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Saturday Papers: GKN sell-off deals blow to Melrose bid

And US denies concession over Trump meeting with Kim as ‘Snap decision’ by president reverses decades of policy on North Korea.

Saturday Papers: GKN sell-off deals blow to Melrose bid

Top stories

  • The Times: An American maker of car parts has swooped to buy the automotive division of GKN, the British engineer that is trying to shake off a multibillion-pound hostile takeover approach from Melrose Industries.
  • Financial Times: The White House insisted Donald Trump’s decision to break with decades of precedent and grant a personal meeting with Kim Jong Un was not a concession to Pyongyang, claiming it showed its policy of isolating his regime was working.
  • Financial Times: The head of the EU’s banking regulator has struck back at calls to regulate cryptocurrencies in a speech that warned against overly regulating fintech firms.
  • The Daily Telegraph: BAE Systems has agreed a provisional sale of 48 Typhoon jets to Saudi Arabia – a deal which would secure thousands of jobs at the defence giant and its suppliers well into the next decade.
  • Financial Times: The Hong Kong securities regulator has banned UBS from sponsoring initial public offerings for 18 months, after an investigation into the Swiss bank’s role in certain listings on the city’s stock exchange.
  • The Times: Lloyd Blankfein, longstanding boss of Goldman Sachs, will step down as soon as the end of this year.
  • Financial Times: Facebook is increasing its rivalry with YouTube and television by striking new deals with Warner Music Group and Major League Baseball that will bring more video to the world’s largest social network.

Business and economics

  • The Daily Telegraph: Britain faces huge fines in an EU legal battle that would poison the Brexit negotiations, if Liam Fox secures a UK-only exemption from Donald Trump’s trade tariffs on steel and aluminium imports.
  • Financial Times: Britain is to help finance exports of Bombardier’s C Series passenger jet, just weeks after a court rejected a claim by Boeing that illegal subsidies from the UK and Canada for the aircraft had caused the US manufacturer significant damage.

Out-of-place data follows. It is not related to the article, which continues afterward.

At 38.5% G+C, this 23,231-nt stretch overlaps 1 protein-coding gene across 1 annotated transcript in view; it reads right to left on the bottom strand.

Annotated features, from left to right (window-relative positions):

• The Guardian: Australian Prime Minister Malcolm Turnbull has confirmed that Australia has won a reprieve from the United States’ global steel and aluminium tariffs, after the US president, Donald Trump, earlier tweeted that he and Turnbull were working on a “security agreement” for an exemption.
  • Financial Times: Barclays has become the first UK bank to obtain High Court approval for the ringfencing of its day-to-day banking activities.
  • Daily Mail: Foxy Bingo owner GVC enjoyed a 24% increase in sales to £799.4 million last year, bolstered by its acquisition of and an upturn in mobile betting.
  • The Guardian: Growing global demand is driving the creation of 600 new manufacturing jobs at the digger maker JCB.
  • Financial Times: Three years ago, Lego’s then chief executive jumped up and down wildly while singing “everything is awesome” to celebrate the Danish toymaker’s results.
  • Daily Mail: Claire's is on the verge of becoming the latest High Street casualty as it teeters on the brink of bankruptcy.
  • The Times: Rising raw material costs have forced Renold to warn that its profits for the year will be lower than expected.
  • Daily Mail: London-based satellite giant Inmarsat has cut its dividend to invest more cash into its aviation arm.
  • The Times: UBS is to move up to 200 jobs out of London to Frankfurt and other European cities.
  • The Guardian: The Australian government is fighting to keep secret the amount it paid to fight a legal battle with the tobacco industry over its plain packaging laws.
  • The Daily Telegraph: The former pharmaceuticals boss dubbed "Pharma Bro", Martin Shkreli, has been sentenced to seven years in prison.
  • Daily Mail: Troubled SIG has said a number of employees will leave the business following disciplinary investigations relating to accounting irregularities and mis-stated profits.
  • The Times: The steel industry, which employs 32,000 people, said that America’s new trade tariffs could have a “profound and detrimental” impact on a sector that has only just emerged from crisis.
  • The Times: The European Commission has started an investigation into whether Britain has broken single market rules by failing to pay enough tax on commodities trading.

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Aviva scraps plan to cancel preference shares

by Daniel Grote on Mar 23, 2018 at 11:45

Sorry, this link is not
quite ready yet